Stuart Kelly is apparently a great admirer of writer, translator and critic Michael Hofmann. He says that people are wrong to think that critics are envious of authors; they are in fact envious of other critics. However it seems Hofmann is more comfortable as a writer than a raconteur as throughout the session Kelly had to work to get him to expand on his interesting but concise answers to questions.
He begins by reading a piece he wrote for Poetry Magazine, discussing the fact that he has reached the age of reading glasses and an increasing tendency to reread old material rather than looking for something new. When discussion begins he explains that he aims to write unanswerable reviews. They are not intended to receive a response and the only reaction should be a reader deciding whether or not to part with cash for the book in question. He sometimes feels like he is standing like a signpost in a desert but with the world so full of misdirection (or complete lack of direction) there is some virtue in being a signpost.
Kelly says that he finds he always want to give a first impression of a book in a review. When judging the Mann Booker Prize he was very conscious of the fact that they had all read the short-listed books three times by the time they came to a decision, something the readers were unlikely to do. Hofmann doesn’t have any set methods for writing a review and he doesn’t feel there is much difference in reviewing a novel compared to a poetry collection. He does feel that prose should aim to be like good poetry, and at one point clobbered Richard Flanagan for writing prose that read like bad poetry. He’s more likely to discuss fine details when reviewing fiction and when it came to that particular Flanagan review he felt there were sections that didn’t feel like they belonged in the same book.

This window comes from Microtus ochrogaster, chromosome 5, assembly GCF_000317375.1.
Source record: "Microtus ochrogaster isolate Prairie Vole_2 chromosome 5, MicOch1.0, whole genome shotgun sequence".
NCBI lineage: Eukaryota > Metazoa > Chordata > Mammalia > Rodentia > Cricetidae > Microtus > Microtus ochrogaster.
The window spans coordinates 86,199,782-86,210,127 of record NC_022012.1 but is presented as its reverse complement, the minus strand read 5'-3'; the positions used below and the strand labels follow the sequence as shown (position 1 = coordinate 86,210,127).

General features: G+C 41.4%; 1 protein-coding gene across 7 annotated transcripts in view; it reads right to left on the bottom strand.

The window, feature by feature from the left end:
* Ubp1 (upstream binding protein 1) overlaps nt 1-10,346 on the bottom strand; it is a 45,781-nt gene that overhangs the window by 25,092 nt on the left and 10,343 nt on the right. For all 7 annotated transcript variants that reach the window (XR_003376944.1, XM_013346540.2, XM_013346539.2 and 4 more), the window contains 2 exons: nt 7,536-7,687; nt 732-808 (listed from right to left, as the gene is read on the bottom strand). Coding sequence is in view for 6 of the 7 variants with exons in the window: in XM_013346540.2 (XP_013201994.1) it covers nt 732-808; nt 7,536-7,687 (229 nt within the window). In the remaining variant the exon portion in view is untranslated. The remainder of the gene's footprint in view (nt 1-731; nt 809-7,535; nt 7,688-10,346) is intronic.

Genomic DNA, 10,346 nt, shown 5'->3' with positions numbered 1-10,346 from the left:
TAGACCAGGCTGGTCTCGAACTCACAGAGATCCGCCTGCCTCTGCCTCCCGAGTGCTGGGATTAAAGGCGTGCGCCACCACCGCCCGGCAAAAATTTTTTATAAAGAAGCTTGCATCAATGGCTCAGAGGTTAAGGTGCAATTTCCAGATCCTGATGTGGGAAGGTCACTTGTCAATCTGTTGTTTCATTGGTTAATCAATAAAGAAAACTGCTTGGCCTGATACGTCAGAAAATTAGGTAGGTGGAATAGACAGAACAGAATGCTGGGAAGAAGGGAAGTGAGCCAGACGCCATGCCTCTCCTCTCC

When is comes to the popularity of certain writers Hofmann explains that sometimes life events become distractions. Everything is viewed through the lens of that moment when it shouldn’t be. He tries not to think of Sylvia Plath in terms of suicide or Kees in terms of disappearance. Though he does think Kees’ life is interesting. Most American poets only do poetry and they don’t try anything else. Kees on the other hand was a jazz pianist, art reviewer and his art was shown alongside Jackson Pollock’s. Hofmann is interested in people who produce something different and likes an air of homemade authenticity. He thinks Ted Hughes was the best English writer since Shakespeare, perhaps because he felt his writing had gusto.
Kelly suggests that English writing had more in common with French modernism and hasn’t had the same engagement with German literature. Hofmann feels there is a certain type of ‘thinkyness’ that is prized in Germany in a way it isn’t elsewhere. Part of the problem for a German modernist writer is that a lot of what you might try to do has already by done by Günter Grass or the French or the Russians.
Discussion moves on to the difficulties of translation and Hofmann says that the beginning of any translation is the knowledge that an absolutely true translation is impossible. Then you accept that fact and do what you can. Every translation requires a whole series of linguistic decisions, including the issues of whether or not to translate cultural references. Translation is possible but it requires infinite patience.